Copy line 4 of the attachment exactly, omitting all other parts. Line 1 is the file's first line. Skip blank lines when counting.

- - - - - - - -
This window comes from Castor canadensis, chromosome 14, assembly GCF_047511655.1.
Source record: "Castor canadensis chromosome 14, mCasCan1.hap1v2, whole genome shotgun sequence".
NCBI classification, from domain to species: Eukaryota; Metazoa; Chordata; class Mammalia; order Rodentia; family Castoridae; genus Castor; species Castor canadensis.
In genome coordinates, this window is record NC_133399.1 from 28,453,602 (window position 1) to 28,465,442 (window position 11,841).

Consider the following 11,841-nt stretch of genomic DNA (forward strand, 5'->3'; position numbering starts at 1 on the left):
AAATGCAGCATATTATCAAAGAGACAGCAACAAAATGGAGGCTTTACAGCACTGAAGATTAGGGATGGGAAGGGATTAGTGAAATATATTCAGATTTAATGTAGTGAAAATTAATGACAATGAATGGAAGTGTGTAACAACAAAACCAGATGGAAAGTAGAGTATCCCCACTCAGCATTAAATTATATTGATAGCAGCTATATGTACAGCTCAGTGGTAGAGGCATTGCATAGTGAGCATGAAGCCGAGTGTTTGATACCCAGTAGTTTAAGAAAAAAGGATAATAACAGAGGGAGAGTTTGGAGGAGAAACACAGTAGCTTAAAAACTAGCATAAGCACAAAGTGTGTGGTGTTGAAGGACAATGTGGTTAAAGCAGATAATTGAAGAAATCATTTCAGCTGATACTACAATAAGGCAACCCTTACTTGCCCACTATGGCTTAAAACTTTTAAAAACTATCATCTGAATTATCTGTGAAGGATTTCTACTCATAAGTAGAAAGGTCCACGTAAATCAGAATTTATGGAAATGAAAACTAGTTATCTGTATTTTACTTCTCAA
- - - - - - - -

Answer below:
In genome coordinates, this window is record NC_133399.1 from 28,453,602 (window position 1) to 28,465,442 (window position 11,841).